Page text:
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Few issues in global politics are as contentious as foreign aid – how much rich countries should give, in what ways, to whom. For years, it has been a commonplace that U.S. policies are stingy. The Organization for Economic Cooperation and Development (OECD) routinely ranks the United States far behind its industrialized peers in official development assistance (ODA), measured as a percentage of gross national income (GNI). An endless parade of critics has implored the government to do more; some suggest that the Bush Administration's support for the Monterrey Consensus, which sets a goal of increasing assistance to 0.7% of GNI, commits it to do more. Against these allegations of miserliness, executive officials and certain sympathetic scholars have begun to argue that the published statistics are misleading because they fail to account for individual and corporate philanthropy. What the OECD misses, this argument runs, is the exceptional extent of Americans' private generosity.

What both sides of the debate have missed, this Article proposes, is not the role of the private sector in generating foreign aid but the role of tax expenditures in subsidizing it. Better known as tax breaks or loopholes, tax expenditures are deviations from the normal tax structure "designed to favor a particular industry, activity, or class of persons.” They take the form of deductions, exemptions, exclusions, deferrals, credits, or preferential rates. Economically, these "expenditures" may be seen as equivalent to direct government outlays: if U.S. taxpayers saved $70 billion last year from, say, the mortgage interest deduction, the government therefore gave a $70 billion (implicit) subsidy to homeownership. Stanley Surrey pioneered the theory of tax expenditures in the late 1960s, and the concept is now widely, though not universally, credited. Since 1974, Congress has required the annual publication of a tax expenditure budget.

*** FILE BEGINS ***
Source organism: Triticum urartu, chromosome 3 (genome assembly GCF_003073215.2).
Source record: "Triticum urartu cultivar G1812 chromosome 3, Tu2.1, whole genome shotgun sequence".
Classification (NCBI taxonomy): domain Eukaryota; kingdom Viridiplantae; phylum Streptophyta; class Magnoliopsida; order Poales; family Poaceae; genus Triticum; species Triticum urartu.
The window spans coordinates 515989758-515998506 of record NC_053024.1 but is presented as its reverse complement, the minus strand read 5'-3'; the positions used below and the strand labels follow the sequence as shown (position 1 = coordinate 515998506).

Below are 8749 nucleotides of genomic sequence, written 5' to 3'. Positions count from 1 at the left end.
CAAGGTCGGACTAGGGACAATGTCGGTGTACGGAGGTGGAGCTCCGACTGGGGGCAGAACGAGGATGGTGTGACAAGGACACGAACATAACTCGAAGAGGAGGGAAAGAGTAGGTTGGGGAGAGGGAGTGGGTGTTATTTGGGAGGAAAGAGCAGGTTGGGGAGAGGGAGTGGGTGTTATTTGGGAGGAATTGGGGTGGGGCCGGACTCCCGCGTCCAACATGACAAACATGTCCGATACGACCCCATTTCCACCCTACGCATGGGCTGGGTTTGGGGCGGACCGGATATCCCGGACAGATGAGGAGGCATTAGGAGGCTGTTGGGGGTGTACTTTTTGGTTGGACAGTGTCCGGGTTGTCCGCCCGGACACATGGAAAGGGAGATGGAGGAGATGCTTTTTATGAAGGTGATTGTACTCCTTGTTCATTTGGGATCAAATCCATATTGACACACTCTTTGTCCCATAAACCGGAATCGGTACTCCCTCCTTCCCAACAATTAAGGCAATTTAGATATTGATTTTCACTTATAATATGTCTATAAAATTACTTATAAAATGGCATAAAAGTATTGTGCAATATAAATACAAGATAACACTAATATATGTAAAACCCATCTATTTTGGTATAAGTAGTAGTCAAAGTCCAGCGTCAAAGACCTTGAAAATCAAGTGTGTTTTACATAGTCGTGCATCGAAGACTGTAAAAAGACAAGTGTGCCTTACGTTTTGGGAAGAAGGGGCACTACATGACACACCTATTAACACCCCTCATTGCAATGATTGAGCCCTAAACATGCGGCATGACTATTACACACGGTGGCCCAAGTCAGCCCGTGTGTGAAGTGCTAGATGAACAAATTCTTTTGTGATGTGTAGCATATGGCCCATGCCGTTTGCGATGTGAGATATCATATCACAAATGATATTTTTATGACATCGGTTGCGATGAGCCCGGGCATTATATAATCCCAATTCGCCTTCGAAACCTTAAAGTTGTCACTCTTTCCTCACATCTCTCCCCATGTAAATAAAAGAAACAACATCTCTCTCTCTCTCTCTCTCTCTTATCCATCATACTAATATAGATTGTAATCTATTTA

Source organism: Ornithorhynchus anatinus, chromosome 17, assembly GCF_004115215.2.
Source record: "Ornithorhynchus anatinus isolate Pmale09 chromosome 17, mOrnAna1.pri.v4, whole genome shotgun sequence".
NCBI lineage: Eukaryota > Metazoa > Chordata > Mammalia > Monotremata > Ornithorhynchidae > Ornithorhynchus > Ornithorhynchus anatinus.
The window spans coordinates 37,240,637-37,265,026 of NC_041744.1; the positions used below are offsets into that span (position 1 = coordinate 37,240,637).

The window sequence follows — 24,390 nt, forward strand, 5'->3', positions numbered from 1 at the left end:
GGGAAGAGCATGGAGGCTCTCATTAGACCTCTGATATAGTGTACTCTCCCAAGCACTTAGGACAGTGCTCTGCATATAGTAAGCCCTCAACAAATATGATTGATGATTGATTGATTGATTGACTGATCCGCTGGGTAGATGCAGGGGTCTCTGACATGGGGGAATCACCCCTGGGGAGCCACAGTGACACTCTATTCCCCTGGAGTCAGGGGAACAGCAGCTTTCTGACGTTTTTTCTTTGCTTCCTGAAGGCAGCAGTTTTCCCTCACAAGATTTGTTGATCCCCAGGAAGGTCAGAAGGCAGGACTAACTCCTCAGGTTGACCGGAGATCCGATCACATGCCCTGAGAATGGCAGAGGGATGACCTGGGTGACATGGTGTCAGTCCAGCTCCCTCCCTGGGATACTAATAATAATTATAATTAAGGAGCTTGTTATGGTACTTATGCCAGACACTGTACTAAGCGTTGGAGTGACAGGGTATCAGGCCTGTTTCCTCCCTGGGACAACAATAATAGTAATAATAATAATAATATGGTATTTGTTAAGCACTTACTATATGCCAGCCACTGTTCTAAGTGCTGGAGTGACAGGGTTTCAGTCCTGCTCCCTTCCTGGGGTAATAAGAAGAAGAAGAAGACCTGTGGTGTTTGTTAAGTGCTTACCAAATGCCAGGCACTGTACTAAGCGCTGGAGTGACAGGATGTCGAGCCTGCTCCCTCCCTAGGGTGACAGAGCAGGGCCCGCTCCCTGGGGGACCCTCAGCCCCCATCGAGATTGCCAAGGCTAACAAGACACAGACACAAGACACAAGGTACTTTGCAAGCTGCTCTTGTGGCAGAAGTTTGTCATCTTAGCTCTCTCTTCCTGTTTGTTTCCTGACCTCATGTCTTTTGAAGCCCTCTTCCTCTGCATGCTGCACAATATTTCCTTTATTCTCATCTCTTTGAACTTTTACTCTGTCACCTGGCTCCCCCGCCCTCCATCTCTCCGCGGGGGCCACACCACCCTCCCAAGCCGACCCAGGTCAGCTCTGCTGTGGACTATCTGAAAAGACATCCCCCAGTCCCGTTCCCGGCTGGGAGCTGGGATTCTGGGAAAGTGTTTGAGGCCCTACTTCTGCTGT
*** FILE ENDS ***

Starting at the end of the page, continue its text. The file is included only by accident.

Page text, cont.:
Although not immediately evident from the budget data, in recent years a growing amount of expenditure has gone toward foreign aid. The reason lies in America's tax treatment of nonprofit organizations. Whenever U.S. charities and foundations spend money overseas – as they have increasingly been doing – some portion of this spending can be attributed to the support they receive from numerous state and federal tax privileges. More controversially, several other domestic tax expenditures, such as the deferral granted to foreign source active business income, might also be seen as providing foreign assistance. Unlike traditional ODA, these tax expenditure funds are privately organized and distributed, yet unlike voluntary transfers they are paid for by the public fisc. This is not private aid; it is privatized aid.

The basic, descriptive goal of this Article is to show, in Parts I and II, how nonprofit tax policies have shaped the content of American aid. This analysis implies that the definition of ODA should be revised, as the next Part explains. The broader goal is to begin to connect these insights, in the balance of Part III, with the literatures on tax expenditures and international development – and, in so doing, to illuminate some attractive and unattractive features of using tax expenditures in the foreign aid context. While my focus throughout is on the United States, the central argument can be generalized to any country with broadly analogous international tax policies.


Business Organizations Law | International Law | Law | Tax Law